Local veterans' sacrifices to be honored with parade and ceremony

From left, Haleyville Mayor and Veteran Ken Sunseri; Mark Wakefield, vice commander of American Legion Post 33 and Post 33 Adjutant Mickey Holdbrooks at the Haleyville War Memorial.

HALEYVILLE     -  Veterans are concerned that the public’s attendance at such city parades as homecoming and Christmas seems to be much larger than those lining the downtown streets for the annual Veterans parade and program each year.
Members of the American Legion Post 33 are urging a good participation in the veterans parade which will be held on the actual Veteran’s Day holiday Saturday, Nov. 11, at the veteran’s monuments located in front of CVS Pharmacy, at the corner of Highway 13 and 20th Street.
Line-up for the parade will begin at 9 a.m. at Haleyville Elementary School.
During the line-up, the public is urged to begin gathering near the monuments in preparation for the laying of the wreath ceremony at 9:45 a.m. by Marine Vietnam Veteran Donald Benson.
This will be followed by special remarks by  Mike Smith, commander of American Legion Post 33 and District 14 Commander.
Prayer will be led by Adam Hogan, youth minister at Waldrop Free Will Baptist Church.  
Taps will also be played on trumpet to conclude the ceremony, organizers said.
The parade will begin at 10 a.m. from the school, will pick up participating high school bands at the parking area behind First Baptist Church, across from CVS, then travel through the downtown area.

Smith stressed that honor and respect for veterans seem to be fading.
“The 11th month, the 11th day, the 11th hour should be a special time to all Americans, not just to the veterans that are honored,” Smith pointed out.
“We gather on  this date to honor those who have served, but it seems that the interest of our nation in the importance of this date is fading,” Smith further stated.
Smith cited that veterans of the first two World wars as well as the Korean War were saluted for their service.
“The veterans of Vietnam were scorned  by much of the nation, even though their sacrifices were just as great,” Smith pointed out.
Smith hopes that is not becoming true for veterans as a whole today.
“It seems to be fading again,” Smith said. “Veterans should be honored each day for their sacrifice they have made. Many still suffer from the wounds of war, both physically and mentally.”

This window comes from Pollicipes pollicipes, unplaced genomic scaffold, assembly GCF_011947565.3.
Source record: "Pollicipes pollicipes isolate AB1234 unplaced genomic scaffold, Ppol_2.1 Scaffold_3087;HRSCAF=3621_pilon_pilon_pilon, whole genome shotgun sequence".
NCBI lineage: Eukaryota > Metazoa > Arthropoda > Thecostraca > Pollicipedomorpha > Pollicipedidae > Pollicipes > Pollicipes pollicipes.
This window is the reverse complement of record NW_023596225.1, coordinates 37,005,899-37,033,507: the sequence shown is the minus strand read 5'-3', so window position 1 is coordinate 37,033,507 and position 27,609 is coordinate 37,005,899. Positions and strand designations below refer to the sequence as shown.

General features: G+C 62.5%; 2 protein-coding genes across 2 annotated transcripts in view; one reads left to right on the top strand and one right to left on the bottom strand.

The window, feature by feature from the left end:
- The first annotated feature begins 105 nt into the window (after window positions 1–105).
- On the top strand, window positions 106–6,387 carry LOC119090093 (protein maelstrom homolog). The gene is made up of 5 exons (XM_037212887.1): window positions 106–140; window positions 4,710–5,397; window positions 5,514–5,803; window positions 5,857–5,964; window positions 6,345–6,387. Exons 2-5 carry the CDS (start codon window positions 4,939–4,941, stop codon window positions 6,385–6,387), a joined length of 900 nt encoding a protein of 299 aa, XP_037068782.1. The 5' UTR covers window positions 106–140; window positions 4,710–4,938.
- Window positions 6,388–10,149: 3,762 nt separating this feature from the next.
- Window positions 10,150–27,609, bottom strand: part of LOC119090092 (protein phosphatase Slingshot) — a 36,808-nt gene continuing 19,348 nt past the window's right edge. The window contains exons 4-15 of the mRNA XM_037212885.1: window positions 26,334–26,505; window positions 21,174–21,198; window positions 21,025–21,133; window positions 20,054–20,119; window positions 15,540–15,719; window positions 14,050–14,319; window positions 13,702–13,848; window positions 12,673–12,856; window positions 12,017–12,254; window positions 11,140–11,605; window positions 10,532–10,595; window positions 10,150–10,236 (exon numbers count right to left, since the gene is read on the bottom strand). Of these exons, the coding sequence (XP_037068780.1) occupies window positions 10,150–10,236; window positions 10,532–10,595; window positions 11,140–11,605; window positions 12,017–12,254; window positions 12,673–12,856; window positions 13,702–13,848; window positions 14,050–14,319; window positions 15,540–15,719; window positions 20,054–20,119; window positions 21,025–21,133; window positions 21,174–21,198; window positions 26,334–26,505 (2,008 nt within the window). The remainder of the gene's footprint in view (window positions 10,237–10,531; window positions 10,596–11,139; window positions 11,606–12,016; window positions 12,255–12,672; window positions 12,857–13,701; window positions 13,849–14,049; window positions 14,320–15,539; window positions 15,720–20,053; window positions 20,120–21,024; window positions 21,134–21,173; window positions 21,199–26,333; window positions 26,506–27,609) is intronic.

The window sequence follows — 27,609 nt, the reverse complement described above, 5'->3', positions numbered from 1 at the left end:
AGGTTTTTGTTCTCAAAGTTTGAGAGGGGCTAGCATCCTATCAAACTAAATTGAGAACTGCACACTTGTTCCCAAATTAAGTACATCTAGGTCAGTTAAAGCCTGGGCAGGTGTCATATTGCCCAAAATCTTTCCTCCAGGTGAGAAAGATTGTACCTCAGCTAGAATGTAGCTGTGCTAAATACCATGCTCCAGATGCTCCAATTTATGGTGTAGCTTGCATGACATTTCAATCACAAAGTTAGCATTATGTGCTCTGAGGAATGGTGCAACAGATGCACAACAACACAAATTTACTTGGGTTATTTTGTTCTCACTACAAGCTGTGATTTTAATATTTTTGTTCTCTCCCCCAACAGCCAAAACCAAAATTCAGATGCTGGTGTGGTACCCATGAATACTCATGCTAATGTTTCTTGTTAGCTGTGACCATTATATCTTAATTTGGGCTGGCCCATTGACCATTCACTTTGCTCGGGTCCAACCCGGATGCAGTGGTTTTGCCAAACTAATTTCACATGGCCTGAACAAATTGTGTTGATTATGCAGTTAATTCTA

Smith added family members of veterans should never be overlooked, because they too have suffered.
Legion Post 33 officials are urging a large parade that will focus on veterans, all military groups and organizations,  in vehicles or floats, Boy Scouts, as well as churches, civic organizations, businesses, antique vehicles--with the exception of politicians, according to organizers.
“This is really a parade to honor veterans, not for a political forum,” pointed out Haleyville Mayor Ken Sunseri, who is a Vietnam veteran 1967-1968, as First Infantry Division Platoon Leader.
“History shows that all of the things that have taken place have involved the veterans and our military who protect our citizens from the problems we have had with terrorism, and abuse and all these other things,” Mayor Sunseri stressed.
“Right now, we’re in a terrible time with the state of Israel,” Sunseri added, “and the Palestinians, and that could be a major war for us.
“It’s just a time of unrest,” the mayor continued.
Sunseri encourages the public to come out, participate in the parade and line the streets in support of the veterans in the parade.
“How soon we forget,” Sunseri pointed out.
“It’s important that we honor those people who have served our country,” he stressed. “We have Memorial Day where we have a day we honor those individuals who lost their life, who gave the great sacrifice.
“And, again, it’s important we recognize the things people have done to protect our country and our citizen and to honor their families for the problems they have encountered, while their individual is away or overseas and separated from their family,” Sunseri continued.
After the parade and program, a lunch will be provided to all veterans and their families at 11:30 a.m. by Post 33 Legion Auxiliary at the American Legion Hall.
Mickey Holdbrooks, adjutant of American Legion Post 33, emphasized, “If we don’t honor our veterans, we could lose this freedom, because freedom is not free.
“Freedom,” he added, “is only one generation away from being lost.”
Mark Wakefield, vice commander of American Legion Post 33, noted it was important to honor those who not only fought for but paid the ultimate price to defend the nation’s freedoms.
“Veterans Day is for all that served,” Wakefield pointed out. “If you lose that, then you lose everything.”
The trend is again seemingly on  downward spiral, according to Wakefield.
“I’m afraid it’s going to take another 9/11ish episode for it to get back,” Wakefield pointed out.
“We’ve opened out borders, and no telling how many terrorists have come across and are waiting for some type of sign to do what they do,” Wakefield pointed out.
“I think the public needs to come out and show support for a group of  people who are about just one percent of the population of the country, that serve,  to honor them and say, ‘I appreciate what you do.’”
At the lunch honoring veterans at the American Legion,  a Henry Golden Boy 22 lever action rifle will be given away.
Currently, donations of $20 are being accepted toward a chance to win the rifle, Holdbrooks stated.  All proceeds will benefit the American Legion, Holdbrooks emphasized.
“There will only be 100 tickets sold,” Holdbrooks noted.
Tickets can be purchased from Smith or Holdbrooks, or by calling 205-269-0750.

See complete story in the Northwest Alabamian.
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